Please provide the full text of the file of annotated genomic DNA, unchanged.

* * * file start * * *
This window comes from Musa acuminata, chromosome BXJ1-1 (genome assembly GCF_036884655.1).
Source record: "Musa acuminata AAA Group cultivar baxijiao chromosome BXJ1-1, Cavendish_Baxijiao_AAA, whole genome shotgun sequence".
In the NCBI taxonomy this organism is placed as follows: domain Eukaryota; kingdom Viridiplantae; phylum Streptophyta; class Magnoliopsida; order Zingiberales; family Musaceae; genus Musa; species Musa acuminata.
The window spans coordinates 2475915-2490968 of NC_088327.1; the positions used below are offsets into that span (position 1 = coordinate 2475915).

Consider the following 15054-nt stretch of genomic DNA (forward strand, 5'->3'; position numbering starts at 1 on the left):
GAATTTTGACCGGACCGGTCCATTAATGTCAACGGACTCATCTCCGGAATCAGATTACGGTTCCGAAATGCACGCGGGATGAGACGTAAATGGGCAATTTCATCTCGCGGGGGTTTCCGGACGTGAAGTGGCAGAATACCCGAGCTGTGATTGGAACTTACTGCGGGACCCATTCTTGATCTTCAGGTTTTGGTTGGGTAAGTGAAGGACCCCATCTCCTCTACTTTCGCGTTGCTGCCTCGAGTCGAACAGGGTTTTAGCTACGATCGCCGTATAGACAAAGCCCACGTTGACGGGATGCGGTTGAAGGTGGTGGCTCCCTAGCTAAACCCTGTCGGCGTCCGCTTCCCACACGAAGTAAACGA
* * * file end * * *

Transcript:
This window comes from Musa acuminata, chromosome BXJ1-1 (genome assembly GCF_036884655.1).
Source record: "Musa acuminata AAA Group cultivar baxijiao chromosome BXJ1-1, Cavendish_Baxijiao_AAA, whole genome shotgun sequence".
In the NCBI taxonomy this organism is placed as follows: domain Eukaryota; kingdom Viridiplantae; phylum Streptophyta; class Magnoliopsida; order Zingiberales; family Musaceae; genus Musa; species Musa acuminata.
The window spans coordinates 2475915-2490968 of NC_088327.1; the positions used below are offsets into that span (position 1 = coordinate 2475915).

Consider the following 15054-nt stretch of genomic DNA (forward strand, 5'->3'; position numbering starts at 1 on the left):
GAATTTTGACCGGACCGGTCCATTAATGTCAACGGACTCATCTCCGGAATCAGATTACGGTTCCGAAATGCACGCGGGATGAGACGTAAATGGGCAATTTCATCTCGCGGGGGTTTCCGGACGTGAAGTGGCAGAATACCCGAGCTGTGATTGGAACTTACTGCGGGACCCATTCTTGATCTTCAGGTTTTGGTTGGGTAAGTGAAGGACCCCATCTCCTCTACTTTCGCGTTGCTGCCTCGAGTCGAACAGGGTTTTAGCTACGATCGCCGTATAGACAAAGCCCACGTTGACGGGATGCGGTTGAAGGTGGTGGCTCCCTAGCTAAACCCTGTCGGCGTCCGCTTCCCACACGAAGTAAACGA